5.3.4 Section 1201 Exemptions 216

5.3.5 The First Amendment and DMCA Section 1201 222

5.4 Economic Espionage Act 225

5.4.1 Origins of the Economic Espionage Act 226

5.4.2 Criminal Prohibitions on Economic Espionage and Theft of Trade Secrets 227

5.4.2.1 Definition of “Trade Secret” 228

5.4.2.2 “Knowing” Violations of the Economic Espionage Act 232

5.4.2.3 Purpose and Intent Required under Section 1831: Economic Espionage 232

5.4.2.4 Purpose and Intent Required under Section 1832: Theft of Trade Secrets 234

5.4.3 Civil Actions for Trade Secret Misappropriation: The Defend Trade Secrets Act of 2016 236

5.4.3.1 Definition of “Misappropriation” 237

5.4.3.2 Civil Seizures 238

5.4.3.3 Injunctions 239

5.4.3.4 Damages 239

5.4.3.5 Statute of Limitations 240

6 Public-Private Cybersecurity Partnerships 241

6.1 U.S. Government’s Civilian Cybersecurity Organization 242

6.2 Department of Homeland Security Information Sharing under the Cybersecurity Act of 2015 243

6.3 Energy Department’s Cyber-Threat Information Sharing 247

6.4 Critical Infrastructure Executive Order and the National Institute of Standards and Technology’s Cybersecurity Framework 248

6.5 U.S. Military Involvement in Cybersecurity and the Posse Comitatus Act 254

7 Surveillance and Cyber 257

7.1 Fourth Amendment 258

7.1.1 Was the Search or Seizure Conducted by a Government Entity or Government Agent? 259

7.1.2 Did the Search or Seizure Invade an Individual’s Protected Interests? 263

7.1.3 Did the Government Have a Warrant? 267

7.1.4 If the Government Did Not Have a Warrant, Did an Exception to the Warrant Requirement Apply? 269

7.1.5 Was the Search or Seizure Reasonable under the Totality of the Circumstances? 271

7.2 Electronic Communications Privacy Act 273

7.2.1 Stored Communications Act 274

7.2.1.1 Section 2701: Third‐Party Hacking of Stored Communications 276

7.2.1.2 Section 2702: Restrictions on Service Providers’ Ability to Disclose Stored Communications and Records to the Government and Private Parties 277

7.2.1.2.1 The Cybersecurity Act of 2015: Allowing Service Providers to Disclose Cybersecurity Threats to the Government 280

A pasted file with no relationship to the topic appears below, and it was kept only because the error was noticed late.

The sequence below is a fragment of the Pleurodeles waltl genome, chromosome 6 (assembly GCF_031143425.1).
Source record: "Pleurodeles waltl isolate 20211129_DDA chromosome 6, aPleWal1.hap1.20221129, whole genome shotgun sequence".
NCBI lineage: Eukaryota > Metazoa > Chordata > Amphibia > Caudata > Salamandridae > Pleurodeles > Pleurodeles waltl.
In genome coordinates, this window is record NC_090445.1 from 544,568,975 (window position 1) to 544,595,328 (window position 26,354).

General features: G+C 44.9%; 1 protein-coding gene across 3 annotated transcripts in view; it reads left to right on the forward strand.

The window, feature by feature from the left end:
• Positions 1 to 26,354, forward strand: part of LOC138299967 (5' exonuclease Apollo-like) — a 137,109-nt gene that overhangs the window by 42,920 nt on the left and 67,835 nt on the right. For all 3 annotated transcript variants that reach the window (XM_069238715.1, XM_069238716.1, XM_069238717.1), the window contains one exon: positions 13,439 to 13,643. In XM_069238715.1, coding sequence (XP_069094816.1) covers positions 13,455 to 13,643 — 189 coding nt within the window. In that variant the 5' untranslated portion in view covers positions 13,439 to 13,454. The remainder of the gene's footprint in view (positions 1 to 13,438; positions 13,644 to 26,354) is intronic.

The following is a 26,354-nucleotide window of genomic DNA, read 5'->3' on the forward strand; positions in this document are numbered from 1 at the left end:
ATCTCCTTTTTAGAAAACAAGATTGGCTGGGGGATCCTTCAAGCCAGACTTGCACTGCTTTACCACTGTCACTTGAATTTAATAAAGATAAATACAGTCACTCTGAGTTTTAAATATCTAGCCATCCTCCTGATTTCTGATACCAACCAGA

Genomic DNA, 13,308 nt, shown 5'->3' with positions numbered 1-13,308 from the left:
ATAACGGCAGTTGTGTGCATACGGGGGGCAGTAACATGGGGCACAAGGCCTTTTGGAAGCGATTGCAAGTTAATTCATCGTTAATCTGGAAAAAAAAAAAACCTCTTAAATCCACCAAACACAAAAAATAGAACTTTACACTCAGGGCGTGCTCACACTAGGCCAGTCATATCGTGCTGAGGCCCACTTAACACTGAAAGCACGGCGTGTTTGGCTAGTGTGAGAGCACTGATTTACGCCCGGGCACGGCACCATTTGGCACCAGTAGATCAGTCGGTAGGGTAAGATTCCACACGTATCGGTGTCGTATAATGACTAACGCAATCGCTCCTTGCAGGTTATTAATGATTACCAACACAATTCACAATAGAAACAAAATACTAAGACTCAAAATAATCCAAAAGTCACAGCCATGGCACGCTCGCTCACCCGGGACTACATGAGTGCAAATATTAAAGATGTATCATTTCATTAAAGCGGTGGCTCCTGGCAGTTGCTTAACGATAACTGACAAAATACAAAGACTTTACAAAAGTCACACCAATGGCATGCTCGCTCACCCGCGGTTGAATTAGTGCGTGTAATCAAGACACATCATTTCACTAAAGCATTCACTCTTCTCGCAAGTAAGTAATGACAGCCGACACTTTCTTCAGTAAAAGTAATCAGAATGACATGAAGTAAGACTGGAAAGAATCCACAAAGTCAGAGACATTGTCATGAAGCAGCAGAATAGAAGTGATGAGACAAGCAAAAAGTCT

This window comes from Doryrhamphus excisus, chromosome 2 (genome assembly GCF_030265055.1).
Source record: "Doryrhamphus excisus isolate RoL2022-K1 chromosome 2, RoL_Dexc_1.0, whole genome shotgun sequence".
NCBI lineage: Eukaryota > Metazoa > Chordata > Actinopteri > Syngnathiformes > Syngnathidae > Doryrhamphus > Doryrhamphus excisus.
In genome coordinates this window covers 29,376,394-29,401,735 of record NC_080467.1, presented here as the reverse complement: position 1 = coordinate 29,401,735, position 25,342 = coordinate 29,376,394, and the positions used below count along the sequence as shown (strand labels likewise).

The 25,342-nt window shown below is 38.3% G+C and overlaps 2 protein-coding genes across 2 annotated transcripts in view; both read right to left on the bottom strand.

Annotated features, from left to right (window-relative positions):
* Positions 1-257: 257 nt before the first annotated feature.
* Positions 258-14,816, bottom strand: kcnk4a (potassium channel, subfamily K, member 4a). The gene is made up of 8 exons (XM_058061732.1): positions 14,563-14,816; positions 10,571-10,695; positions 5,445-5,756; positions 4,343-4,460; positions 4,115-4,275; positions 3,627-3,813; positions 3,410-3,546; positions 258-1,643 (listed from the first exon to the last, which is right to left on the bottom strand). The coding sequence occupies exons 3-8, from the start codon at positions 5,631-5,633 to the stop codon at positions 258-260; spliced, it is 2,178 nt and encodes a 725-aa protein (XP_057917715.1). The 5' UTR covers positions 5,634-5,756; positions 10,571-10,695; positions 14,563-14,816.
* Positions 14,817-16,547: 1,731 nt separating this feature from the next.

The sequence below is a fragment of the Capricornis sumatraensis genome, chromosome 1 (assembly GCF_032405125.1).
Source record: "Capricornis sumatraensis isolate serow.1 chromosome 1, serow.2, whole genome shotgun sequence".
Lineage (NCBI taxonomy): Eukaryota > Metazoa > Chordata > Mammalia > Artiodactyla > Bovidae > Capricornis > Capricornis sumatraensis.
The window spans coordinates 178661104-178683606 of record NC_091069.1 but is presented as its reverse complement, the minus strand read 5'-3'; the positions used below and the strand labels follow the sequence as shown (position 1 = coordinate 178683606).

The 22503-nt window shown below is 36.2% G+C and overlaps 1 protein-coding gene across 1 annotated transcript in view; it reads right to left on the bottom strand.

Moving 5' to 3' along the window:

7.2.1.3 Section 2703: Government’s Ability to Force Service Providers to Turn over Stored Communications and Customer Records 282

7.2.2 Wiretap Act 284

7.2.3 Pen Register Act 288

7.2.4 National Security Letters 289

7.3 Communications Assistance for Law Enforcement Act (CALEA) 291

7.4 Encryption and the All Writs Act 292

8 Cybersecurity and Federal Government Contractors 297

8.1 Federal Information Security Management Act 298

8.2 NIST Information Security Controls for Government Agencies and Contractors 299

8.3 Classified Information Cybersecurity 304

8.4 Covered Defense Information and Controlled Unclassified Information 307

9 Privacy Laws 315

9.1 Section 5 of the FTC Act and Privacy 316

9.2 Health Insurance Portability and Accountability Act 322

9.3 Gramm-Leach-Bliley Act and California Financial Information Privacy Act 324

9.4 CAN-SPAM Act 325

9.5 Video Privacy Protection Act 326

9.6 Children’s Online Privacy Protection Act 328

9.7 California Online Privacy Laws 330

9.7.1 California Online Privacy Protection Act (CalOPPA) 330

9.7.2 California Shine the Light Law 331

9.7.3 California Minor “Eraser Law” 333

9.8 Illinois Biometric Information Privacy Act 335

10 International Cybersecurity Law 337

10.1 European Union 338

10.2 Canada 344

10.3 China 348

10.4 Mexico 351

10.5 Japan 354

Appendix A: Text of Section 5 of the FTC Act 359

Appendix B: Summary of State Data Breach Notification Laws 367

Appendix C: Text of Section 1201 of the Digital Millennium

Copyright Act 411

Appendix D: Text of the Computer Fraud and Abuse Act 423

Appendix E: Text of the Electronic Communications Privacy Act 431

Index 483